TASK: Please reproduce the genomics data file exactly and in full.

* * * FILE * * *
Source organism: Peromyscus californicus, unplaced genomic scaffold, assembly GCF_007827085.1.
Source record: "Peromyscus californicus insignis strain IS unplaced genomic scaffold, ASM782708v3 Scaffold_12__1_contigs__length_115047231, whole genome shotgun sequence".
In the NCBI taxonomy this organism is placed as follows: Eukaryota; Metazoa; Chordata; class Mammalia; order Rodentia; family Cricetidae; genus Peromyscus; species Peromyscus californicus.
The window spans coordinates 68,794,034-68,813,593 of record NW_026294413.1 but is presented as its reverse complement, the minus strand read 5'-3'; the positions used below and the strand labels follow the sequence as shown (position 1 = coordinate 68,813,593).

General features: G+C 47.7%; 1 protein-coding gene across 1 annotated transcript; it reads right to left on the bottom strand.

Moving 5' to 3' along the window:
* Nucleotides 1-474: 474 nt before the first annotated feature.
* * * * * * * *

Source organism: Peromyscus californicus, unplaced genomic scaffold, assembly GCF_007827085.1.
Source record: "Peromyscus californicus insignis strain IS unplaced genomic scaffold, ASM782708v3 Scaffold_12__1_contigs__length_115047231, whole genome shotgun sequence".
In the NCBI taxonomy this organism is placed as follows: Eukaryota; Metazoa; Chordata; class Mammalia; order Rodentia; family Cricetidae; genus Peromyscus; species Peromyscus californicus.
The window spans coordinates 68,794,034-68,813,593 of record NW_026294413.1 but is presented as its reverse complement, the minus strand read 5'-3'; the positions used below and the strand labels follow the sequence as shown (position 1 = coordinate 68,813,593).

General features: G+C 47.7%; 1 protein-coding gene across 1 annotated transcript; it reads right to left on the bottom strand.

Moving 5' to 3' along the window:
* Nucleotides 1-474: 474 nt before the first annotated feature.